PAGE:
The Complete Guide: Wines of the Southern Hemisphere is an amazing gift. To have this book for my wine library is a tremendous resource; and, making the time to read it delivered even more gifts.

Written by Mike Desimone & Jeff Jenssen, two very savvy World Wine Guys who are wine, spirits, food, and travel writers, have gone around the world and are now sharing those adventures. Their gathered stories are warm and very informative, sharing much of what they learned in this very thorough book. Representing each region well, they also present it in such a way that the only thing left to satisfy is your own personal curiosity through adventures you need to start planning….

Much of the Southern Hemisphere has escaped me because I’ve never physically made it over the equator. I’ve been to the South Pacific, to the Caribbean, Canada, most of the US states (40+ states), and to Europe… but not gone over the equator.

My favorite section was Chile. Perhaps it’s because I was part of the Wines of Chile Blogger Tasting led by Master Sommelier Fred Dexheimer, and enjoying those wine immensely. It was very enlightening about this wine grape growing country, with the book connecting me on a much deeper level with that recent wine exposure.

This map was provided for that tasting, and I’m sharing it here because it’s such a great visual for understanding the regions within Chile. I was transported a bit, by reading the geographies of each wine growing country.

Sections of the book present the following, in alphabetical order:

  • Argentina
  • Australia
  • Brazil
  • Chile
  • New Zealand
  • South Africa
  • Uruguay

It was also fun to find some of my wine friends mentioned in the book; like Randle Johnson of The Hess Collection, the Preston family at Mills Reef Winery in New Zealand, and having Errazruiz pop up in the book reminded me of my days at Robert Mondavi Winery, which was in partnership with Errazruiz at the time. As wine educators, we got to taste/enjoy the wine quite regularly.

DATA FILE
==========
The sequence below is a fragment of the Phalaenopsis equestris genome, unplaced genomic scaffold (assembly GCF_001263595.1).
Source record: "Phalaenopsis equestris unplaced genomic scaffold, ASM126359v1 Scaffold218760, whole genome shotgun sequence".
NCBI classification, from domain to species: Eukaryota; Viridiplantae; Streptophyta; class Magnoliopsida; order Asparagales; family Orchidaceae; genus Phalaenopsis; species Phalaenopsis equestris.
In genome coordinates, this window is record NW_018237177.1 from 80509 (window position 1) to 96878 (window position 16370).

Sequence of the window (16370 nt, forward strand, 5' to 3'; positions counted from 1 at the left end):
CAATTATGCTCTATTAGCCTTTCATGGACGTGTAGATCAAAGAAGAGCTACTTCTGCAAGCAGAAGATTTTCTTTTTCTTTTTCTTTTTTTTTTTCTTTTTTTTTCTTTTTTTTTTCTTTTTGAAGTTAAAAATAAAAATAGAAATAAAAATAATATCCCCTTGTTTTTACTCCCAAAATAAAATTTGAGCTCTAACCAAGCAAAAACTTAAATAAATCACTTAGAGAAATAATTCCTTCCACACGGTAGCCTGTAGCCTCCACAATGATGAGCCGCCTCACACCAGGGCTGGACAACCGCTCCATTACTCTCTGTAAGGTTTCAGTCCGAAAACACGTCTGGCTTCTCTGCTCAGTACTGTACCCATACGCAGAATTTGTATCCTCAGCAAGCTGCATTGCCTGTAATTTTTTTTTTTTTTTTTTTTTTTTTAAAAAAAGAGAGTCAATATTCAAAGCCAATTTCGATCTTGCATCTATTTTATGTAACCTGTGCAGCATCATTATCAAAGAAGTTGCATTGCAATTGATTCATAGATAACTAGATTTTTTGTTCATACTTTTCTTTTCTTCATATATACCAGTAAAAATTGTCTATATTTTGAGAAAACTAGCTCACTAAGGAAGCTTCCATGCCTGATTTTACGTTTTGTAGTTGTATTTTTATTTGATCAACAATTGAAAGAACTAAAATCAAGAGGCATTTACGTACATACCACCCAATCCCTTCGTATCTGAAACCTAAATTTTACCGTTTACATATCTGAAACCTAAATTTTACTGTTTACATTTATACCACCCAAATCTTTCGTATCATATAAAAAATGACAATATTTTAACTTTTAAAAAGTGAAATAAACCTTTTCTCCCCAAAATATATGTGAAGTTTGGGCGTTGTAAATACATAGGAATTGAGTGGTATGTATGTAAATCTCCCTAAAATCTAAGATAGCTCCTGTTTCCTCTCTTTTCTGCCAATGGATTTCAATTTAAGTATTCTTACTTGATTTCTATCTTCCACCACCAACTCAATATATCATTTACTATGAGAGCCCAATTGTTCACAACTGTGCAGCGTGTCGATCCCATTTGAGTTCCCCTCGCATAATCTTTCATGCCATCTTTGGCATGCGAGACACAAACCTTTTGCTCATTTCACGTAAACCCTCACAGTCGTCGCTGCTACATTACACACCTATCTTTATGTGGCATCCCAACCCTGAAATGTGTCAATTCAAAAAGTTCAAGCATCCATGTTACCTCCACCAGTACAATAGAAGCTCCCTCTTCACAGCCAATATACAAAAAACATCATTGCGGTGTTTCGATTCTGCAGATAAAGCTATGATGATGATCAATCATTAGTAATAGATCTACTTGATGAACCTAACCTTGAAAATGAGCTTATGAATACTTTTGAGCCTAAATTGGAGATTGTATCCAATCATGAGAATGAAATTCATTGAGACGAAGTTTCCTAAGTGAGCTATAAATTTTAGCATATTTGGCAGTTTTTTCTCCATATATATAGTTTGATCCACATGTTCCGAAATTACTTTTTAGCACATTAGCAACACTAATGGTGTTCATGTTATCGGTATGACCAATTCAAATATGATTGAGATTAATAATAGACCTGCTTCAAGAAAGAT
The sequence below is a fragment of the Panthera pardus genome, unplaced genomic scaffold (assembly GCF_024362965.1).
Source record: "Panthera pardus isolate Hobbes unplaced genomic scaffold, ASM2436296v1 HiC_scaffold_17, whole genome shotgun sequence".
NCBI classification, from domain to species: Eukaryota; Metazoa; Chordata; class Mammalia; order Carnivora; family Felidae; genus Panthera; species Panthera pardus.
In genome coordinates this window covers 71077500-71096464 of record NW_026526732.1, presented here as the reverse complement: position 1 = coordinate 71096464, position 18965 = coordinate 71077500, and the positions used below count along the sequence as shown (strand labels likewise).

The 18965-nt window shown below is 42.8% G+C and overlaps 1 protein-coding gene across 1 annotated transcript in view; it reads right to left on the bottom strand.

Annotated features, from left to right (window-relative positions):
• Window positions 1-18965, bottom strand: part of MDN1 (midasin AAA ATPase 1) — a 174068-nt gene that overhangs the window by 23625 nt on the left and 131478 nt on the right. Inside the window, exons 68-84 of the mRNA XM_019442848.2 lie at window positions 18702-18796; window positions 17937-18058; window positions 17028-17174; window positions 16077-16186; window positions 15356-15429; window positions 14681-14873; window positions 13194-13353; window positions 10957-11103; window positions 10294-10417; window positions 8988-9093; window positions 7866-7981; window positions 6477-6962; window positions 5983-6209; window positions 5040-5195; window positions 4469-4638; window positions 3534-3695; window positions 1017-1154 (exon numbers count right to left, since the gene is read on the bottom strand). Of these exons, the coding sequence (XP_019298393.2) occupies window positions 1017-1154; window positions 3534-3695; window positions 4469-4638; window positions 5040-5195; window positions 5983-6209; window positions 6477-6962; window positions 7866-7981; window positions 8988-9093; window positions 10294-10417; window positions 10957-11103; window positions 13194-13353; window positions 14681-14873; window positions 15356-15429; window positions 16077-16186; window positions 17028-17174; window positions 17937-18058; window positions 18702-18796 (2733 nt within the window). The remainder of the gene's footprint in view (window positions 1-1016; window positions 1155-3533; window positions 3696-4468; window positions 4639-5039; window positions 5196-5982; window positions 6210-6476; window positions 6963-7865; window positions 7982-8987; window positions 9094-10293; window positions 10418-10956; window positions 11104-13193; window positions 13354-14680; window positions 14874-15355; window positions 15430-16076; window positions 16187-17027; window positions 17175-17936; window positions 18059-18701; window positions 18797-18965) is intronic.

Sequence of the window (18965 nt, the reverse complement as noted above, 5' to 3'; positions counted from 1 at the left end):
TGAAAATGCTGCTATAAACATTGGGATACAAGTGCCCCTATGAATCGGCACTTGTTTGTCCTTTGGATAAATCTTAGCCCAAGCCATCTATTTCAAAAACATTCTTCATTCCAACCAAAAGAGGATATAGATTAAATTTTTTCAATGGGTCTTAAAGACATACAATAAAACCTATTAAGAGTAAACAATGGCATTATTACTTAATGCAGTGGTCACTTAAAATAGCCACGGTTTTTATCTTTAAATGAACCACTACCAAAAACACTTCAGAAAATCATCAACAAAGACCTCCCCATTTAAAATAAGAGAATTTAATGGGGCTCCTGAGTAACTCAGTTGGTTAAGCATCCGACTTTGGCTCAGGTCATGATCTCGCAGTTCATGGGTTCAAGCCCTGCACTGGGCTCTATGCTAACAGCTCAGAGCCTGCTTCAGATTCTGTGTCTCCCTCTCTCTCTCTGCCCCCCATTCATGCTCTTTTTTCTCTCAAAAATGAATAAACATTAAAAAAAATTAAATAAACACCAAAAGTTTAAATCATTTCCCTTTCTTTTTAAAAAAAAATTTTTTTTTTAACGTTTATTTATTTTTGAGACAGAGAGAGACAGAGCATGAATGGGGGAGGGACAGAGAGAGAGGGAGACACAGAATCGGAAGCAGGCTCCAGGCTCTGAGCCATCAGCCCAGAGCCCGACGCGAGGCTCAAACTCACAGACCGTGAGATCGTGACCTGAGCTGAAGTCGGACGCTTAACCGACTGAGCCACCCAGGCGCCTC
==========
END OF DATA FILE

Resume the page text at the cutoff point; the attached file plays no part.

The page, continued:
Each section has a rhythm:

  • Historical and terroir introduction, not named as such, though
  • Then named:
    • Major Grape Varieties
    • Recipes
    • In Their Own Words ~ pearls of wisdom from movers and shakers of this country’s prominently placed personalities

The book is filled with great reminders for me, and I’m going to share just one. I studied the mission grape for a final exam presentation for my Enology 101 class. This was when I learned how the US’s first Vitis vinifera vines were planted in the US by Jesuit Missionaries. Well, they planted a lot of other places in the world, too… Spreading the word of their Christian God, while growing grapes, and enjoying wine in their new worlds. (This book delivers a comprehensive list of the countries where the Jesuits traveled… Johnny Apple Seed, of a different sort.)

SIDEBAR IRONY: My great grandfather from 10 generations ago, the Reverend William Blackstone, was sent over to the new world by King James in 1623, to preach the King James version of the Bible. Blackstone landed in Massachusetts, and by 1625 had migrated to a hill overlooking a bay… the Boston Harbor… And, he chose to build a small house on top of the hill (Beacon Hill), naming his common pasture before him as his “Common.” He also developed the golden Sweetings apple…

This was the answer to the Protestant movement… apples, while the Spanish movement was wine… Let’s see, I’m thinking the converts with wine had more fun; although a freshly picked apple is a real treat, too…

PARTY DOWN, GARTH: Wines of the Southern Hemisphere has – perhaps unwittingly – created a “Perfect Down Under Party” concept… The recipe section has a notable personality’s recipe, authentic to the region. It appears to me that someone could

  • Choose a recipe, practice it to new perfection
  • Continue on, learning each one… It could takes months to prepare for this party.
  • Then, once all of the recipes are completely perfected, create a party.
    • Each Guest is tasked to bring the wine from a certain region.
    • Each wine with its corresponding dish is on a separate table…
    • The tables could also be decorated with regional ethnicity.
    • Once set up, your family and friends can wander, taste, savor, explore, learn, and enjoy.

The book was not only an educational read for me, but it was also very inspirational, in a lot of ways, including the party that popped into my mind… I really want to  explore so much more of the wine world through wine, food, and travel… Now, I really need to go down under, I believe.


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